Material energy nexus

Session 1: Material consequences of the energy transition
Elmer Rietveld, Senior Scientist Circular Economy and Resource Efficiency at TNO, the Netherlands Organisation for applied scientific research
Mathy Stanislaus, World Resources Institute, Circular Economy Fellow
(to be announced), CML

The main drivers for a transition towards a more circular economy are the reduction of the environmental impact of our material consumption and the reduction of our vulnerability and dependence on raw materials. Whereas the current focus is on 5 so called ‘priorities’ (Consumer goods, manufacturing industry, Construction, Plastics and Biomass), the impact of the energy transition has not been addressed intensely. Though the energy transition is leading to massive material input worldwide, the impact of that material input has not been taken into account in the current government policies. This enhanced material input raises questions about long-term availability of materials and changing geopolitical dependencies.

In this light, it is relevant to discuss what the circular perspective is on this transition and its consequences: is a maintenance, repair and recycling infrastructure required for reducing dependencies, and is that already in place? On the other hand, the energy transition itself will have consequences for the goals and ambitions from a circular economy perspective: the CO2-impact of material production will decrease upon changing the energy mix, whereas the ambition of a 50% material reduction in 2030 may be at stake.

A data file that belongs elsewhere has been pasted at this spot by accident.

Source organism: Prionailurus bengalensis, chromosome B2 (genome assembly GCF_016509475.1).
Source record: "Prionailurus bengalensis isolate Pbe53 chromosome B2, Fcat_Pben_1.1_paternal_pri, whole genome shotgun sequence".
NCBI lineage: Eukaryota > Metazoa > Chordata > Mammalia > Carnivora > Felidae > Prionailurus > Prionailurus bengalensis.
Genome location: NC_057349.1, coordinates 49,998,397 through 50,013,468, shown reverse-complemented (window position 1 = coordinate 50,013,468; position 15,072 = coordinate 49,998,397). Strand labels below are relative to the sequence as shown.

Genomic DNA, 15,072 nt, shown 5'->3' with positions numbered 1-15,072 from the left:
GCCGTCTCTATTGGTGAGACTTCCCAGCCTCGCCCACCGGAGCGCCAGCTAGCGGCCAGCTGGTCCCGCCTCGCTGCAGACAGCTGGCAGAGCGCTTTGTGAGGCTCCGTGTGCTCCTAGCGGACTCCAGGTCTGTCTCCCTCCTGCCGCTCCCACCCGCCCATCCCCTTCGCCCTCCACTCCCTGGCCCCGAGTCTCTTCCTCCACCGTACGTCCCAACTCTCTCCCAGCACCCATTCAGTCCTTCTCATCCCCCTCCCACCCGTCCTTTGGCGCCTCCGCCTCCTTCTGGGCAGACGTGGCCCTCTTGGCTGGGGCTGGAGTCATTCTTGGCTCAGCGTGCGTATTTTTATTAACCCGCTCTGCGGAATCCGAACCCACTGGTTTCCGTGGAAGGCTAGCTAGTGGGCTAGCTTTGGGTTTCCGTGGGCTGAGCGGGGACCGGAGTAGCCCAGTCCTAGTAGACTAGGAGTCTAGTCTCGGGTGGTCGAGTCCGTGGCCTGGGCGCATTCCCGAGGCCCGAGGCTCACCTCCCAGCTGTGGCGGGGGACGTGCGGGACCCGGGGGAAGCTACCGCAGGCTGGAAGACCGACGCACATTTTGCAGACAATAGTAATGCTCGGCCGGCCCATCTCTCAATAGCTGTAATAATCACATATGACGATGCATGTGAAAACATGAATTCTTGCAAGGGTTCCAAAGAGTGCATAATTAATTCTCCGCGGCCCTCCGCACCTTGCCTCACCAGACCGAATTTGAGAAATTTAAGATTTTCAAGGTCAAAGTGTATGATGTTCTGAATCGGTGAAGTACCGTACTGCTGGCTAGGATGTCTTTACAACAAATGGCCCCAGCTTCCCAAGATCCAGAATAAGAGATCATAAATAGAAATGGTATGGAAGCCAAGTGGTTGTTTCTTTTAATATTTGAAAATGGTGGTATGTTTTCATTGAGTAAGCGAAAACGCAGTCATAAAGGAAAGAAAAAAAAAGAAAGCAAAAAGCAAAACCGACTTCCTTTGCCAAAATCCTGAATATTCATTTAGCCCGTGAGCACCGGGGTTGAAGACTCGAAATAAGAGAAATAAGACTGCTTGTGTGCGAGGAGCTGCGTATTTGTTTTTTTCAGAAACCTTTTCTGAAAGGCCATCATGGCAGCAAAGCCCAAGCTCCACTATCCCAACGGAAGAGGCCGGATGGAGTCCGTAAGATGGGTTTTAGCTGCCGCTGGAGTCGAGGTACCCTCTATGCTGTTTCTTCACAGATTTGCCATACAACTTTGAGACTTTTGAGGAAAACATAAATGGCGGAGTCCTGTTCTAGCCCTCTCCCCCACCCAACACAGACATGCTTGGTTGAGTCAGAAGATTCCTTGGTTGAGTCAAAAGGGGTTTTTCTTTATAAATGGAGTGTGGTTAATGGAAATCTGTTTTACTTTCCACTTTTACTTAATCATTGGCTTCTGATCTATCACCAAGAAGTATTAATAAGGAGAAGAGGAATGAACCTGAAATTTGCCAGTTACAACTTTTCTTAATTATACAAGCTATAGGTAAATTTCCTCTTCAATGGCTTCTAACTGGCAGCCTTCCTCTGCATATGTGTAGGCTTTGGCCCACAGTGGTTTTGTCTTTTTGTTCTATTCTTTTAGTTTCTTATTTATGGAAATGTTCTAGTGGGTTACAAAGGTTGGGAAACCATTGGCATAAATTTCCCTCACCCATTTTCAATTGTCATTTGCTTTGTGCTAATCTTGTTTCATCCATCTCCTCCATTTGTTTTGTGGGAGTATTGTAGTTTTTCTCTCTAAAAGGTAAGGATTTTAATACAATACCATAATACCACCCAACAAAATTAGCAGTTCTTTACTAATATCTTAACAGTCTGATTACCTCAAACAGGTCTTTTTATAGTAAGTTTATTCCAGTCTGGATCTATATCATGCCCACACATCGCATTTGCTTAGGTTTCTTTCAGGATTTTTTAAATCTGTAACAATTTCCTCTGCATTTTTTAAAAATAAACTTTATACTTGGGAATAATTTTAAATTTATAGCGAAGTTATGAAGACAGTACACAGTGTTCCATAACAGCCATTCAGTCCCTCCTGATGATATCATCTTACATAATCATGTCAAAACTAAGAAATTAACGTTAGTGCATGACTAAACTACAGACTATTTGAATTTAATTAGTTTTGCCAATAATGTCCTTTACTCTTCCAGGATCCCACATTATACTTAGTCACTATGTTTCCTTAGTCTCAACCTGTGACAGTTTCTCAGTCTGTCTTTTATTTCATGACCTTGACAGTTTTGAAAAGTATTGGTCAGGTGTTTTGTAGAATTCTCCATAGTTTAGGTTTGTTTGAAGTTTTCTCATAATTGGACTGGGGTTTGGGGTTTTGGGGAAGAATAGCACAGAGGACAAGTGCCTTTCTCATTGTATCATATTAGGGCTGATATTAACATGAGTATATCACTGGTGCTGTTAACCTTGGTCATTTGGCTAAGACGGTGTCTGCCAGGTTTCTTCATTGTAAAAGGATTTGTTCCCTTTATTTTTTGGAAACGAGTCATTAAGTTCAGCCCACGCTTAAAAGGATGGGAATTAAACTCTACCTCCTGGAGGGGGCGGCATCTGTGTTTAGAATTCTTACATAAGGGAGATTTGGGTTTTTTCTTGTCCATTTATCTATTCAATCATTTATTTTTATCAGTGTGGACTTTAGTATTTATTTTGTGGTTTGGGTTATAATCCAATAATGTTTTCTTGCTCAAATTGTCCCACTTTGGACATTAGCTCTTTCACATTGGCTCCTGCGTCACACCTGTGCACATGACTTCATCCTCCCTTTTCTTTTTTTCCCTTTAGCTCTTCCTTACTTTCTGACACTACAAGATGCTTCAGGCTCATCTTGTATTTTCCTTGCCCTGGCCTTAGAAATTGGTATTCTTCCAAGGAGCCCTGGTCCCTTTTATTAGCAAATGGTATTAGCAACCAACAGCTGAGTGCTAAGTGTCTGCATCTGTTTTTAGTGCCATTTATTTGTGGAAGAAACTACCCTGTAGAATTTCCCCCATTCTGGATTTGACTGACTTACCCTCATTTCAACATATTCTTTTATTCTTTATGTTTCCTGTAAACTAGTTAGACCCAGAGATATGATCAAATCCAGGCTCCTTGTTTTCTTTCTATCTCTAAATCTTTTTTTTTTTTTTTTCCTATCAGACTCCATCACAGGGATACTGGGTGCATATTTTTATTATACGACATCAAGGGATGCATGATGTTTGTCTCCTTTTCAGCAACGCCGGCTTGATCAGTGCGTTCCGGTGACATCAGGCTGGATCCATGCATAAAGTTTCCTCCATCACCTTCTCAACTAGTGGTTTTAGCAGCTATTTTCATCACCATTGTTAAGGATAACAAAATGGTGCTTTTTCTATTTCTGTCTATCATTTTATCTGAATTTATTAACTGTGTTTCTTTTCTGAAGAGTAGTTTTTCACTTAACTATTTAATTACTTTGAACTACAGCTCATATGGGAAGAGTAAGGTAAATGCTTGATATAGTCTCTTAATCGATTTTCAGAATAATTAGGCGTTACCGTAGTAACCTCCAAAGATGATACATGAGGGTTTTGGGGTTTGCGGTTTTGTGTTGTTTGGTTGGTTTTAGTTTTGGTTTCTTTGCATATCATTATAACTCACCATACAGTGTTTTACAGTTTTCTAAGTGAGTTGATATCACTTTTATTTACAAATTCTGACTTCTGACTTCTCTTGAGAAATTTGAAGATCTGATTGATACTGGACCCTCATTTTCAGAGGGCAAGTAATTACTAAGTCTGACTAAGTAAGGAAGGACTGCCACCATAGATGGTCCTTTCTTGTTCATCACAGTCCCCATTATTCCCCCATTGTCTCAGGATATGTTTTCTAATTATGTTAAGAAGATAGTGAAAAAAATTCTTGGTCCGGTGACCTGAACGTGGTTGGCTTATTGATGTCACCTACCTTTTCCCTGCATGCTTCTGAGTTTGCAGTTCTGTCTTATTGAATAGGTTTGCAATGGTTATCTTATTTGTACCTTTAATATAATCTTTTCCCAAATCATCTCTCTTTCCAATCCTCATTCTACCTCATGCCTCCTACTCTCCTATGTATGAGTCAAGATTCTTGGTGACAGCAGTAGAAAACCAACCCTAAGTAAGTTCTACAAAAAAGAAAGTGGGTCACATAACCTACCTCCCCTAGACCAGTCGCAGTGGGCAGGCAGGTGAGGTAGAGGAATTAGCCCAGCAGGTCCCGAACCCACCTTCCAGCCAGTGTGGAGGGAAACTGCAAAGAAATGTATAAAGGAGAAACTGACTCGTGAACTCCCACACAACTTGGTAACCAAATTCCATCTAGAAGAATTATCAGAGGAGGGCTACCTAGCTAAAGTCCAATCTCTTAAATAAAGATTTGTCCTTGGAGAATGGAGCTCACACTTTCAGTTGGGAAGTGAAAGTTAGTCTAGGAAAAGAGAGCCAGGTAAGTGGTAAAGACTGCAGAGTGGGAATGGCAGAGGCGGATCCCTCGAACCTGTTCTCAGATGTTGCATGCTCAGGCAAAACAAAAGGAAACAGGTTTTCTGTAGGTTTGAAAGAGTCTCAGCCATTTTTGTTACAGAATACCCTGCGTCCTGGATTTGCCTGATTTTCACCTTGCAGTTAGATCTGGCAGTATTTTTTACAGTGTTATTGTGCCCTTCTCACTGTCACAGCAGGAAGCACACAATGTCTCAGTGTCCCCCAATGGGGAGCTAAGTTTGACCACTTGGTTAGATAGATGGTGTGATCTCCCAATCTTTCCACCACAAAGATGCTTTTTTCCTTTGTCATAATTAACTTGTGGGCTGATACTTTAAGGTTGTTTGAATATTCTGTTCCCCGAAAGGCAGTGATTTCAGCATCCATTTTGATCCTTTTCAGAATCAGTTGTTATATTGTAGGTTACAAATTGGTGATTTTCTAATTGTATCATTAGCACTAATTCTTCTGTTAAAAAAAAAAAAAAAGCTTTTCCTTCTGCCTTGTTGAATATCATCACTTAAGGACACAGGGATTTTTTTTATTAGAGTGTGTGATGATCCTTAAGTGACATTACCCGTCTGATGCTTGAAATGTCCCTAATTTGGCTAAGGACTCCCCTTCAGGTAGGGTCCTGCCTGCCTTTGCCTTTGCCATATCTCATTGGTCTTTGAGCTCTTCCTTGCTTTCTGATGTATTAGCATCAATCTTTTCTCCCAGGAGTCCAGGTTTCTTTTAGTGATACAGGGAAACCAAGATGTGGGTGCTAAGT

Session 2: The impact of the energy transition on CE polices
Elmer Rietveld, Senior Scientist Circular Economy and Resource Efficiency at TNO, the Netherlands Organisation for applied scientific research
Mathy Stanislaus, World Resources Institute, Circular Economy Fellow
(to be announced), CML

The main drivers for a transition towards a more circular economy are the reduction of the environmental impact of our material consumption and the reduction of our vulnerability and dependence on raw materials. Whereas the current focus is on 5 so called ‘priorities’ (Consumer goods, manufacturing industry, Construction, Plastics and Biomass), the impact of the energy transition has not been addressed intensely. Though the energy transition is leading to massive material input worldwide, the impact of that material input has not been taken into account in the current government policies. This enhanced material input raises questions about long-term availability of materials and changing geopolitical dependencies.

In this light, it is relevant to discuss what the circular perspective is on this transition and its consequences: is a maintenance, repair and recycling infrastructure required for reducing dependencies, and is that already in place? On the other hand, the energy transition itself will have consequences for the goals and ambitions from a circular economy perspective: the CO2-impact of material production will decrease upon changing the energy mix, whereas the ambition of a 50% material reduction in 2030 may be at stake.